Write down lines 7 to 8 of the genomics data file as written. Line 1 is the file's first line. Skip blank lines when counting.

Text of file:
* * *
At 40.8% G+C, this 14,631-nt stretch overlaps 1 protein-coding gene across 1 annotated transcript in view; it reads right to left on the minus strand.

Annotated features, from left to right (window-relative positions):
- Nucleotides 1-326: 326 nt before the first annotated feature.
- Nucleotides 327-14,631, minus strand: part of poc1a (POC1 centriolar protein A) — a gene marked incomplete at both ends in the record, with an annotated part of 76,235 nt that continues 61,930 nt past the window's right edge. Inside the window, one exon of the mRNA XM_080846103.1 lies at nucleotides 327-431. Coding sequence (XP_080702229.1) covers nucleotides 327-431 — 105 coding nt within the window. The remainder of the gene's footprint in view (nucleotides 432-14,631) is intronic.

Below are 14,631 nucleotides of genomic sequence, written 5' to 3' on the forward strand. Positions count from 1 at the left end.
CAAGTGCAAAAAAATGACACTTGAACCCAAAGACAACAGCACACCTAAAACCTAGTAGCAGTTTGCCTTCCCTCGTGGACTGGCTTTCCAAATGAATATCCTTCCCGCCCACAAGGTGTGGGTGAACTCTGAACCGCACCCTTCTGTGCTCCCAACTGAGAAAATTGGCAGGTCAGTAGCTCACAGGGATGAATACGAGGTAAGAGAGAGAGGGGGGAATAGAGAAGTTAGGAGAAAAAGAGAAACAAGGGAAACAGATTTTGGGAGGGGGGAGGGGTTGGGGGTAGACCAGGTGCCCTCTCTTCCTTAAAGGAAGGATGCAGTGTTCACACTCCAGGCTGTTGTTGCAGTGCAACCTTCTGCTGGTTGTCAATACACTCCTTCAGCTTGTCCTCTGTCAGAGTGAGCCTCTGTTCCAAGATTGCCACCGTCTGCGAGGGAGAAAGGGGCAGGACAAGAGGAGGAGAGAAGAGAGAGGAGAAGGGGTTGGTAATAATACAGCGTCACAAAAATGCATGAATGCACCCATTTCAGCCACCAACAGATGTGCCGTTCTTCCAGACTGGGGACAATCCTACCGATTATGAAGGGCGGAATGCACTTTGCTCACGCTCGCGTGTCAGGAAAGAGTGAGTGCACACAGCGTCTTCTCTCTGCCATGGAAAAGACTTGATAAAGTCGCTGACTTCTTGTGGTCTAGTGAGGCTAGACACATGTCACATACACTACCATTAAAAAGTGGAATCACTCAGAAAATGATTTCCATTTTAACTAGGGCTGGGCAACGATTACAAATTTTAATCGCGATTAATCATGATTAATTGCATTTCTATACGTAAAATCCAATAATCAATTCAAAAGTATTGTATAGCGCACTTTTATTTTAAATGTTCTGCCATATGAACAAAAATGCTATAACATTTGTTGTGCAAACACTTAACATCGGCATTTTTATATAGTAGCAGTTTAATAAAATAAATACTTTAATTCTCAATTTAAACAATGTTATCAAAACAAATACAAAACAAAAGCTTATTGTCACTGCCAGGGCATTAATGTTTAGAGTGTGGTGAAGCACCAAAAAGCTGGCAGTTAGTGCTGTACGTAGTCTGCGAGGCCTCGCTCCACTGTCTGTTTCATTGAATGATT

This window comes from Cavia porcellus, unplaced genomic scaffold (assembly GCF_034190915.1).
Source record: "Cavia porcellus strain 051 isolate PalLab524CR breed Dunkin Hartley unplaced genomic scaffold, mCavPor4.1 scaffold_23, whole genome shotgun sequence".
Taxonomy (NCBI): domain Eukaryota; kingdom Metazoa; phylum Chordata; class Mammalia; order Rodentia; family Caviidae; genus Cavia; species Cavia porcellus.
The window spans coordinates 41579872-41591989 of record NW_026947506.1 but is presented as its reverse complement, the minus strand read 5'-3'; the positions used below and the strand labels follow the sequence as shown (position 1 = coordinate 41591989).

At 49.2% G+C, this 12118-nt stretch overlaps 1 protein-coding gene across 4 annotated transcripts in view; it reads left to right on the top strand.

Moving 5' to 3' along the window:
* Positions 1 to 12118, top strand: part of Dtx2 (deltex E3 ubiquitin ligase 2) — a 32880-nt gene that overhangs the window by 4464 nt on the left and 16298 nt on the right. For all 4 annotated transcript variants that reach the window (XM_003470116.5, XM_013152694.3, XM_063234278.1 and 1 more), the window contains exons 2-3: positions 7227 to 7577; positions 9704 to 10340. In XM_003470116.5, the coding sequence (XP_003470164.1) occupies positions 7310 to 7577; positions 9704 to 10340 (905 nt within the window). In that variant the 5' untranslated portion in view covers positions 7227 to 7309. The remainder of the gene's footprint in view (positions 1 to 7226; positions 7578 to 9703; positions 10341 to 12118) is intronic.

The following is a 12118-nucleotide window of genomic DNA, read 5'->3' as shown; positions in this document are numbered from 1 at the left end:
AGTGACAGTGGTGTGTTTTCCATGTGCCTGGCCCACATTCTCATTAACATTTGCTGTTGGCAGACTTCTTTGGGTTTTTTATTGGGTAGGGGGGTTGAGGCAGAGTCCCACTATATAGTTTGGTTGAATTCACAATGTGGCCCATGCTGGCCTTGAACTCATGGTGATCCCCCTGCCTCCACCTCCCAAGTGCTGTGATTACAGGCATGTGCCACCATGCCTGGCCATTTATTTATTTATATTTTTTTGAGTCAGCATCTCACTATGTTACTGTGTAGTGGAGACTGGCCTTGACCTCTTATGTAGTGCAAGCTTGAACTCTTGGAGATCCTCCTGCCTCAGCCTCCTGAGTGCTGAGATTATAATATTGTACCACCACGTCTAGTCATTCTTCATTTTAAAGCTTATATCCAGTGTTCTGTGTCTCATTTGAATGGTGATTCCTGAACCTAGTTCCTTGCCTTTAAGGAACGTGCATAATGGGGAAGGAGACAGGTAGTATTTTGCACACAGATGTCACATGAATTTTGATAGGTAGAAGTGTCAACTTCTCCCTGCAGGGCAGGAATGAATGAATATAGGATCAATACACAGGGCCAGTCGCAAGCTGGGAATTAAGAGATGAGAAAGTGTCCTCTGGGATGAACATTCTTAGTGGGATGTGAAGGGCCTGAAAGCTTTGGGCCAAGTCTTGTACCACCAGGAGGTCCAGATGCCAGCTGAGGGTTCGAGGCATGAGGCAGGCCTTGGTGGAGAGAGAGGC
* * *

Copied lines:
This window comes from Cavia porcellus, unplaced genomic scaffold (assembly GCF_034190915.1).
Source record: "Cavia porcellus strain 051 isolate PalLab524CR breed Dunkin Hartley unplaced genomic scaffold, mCavPor4.1 scaffold_23, whole genome shotgun sequence".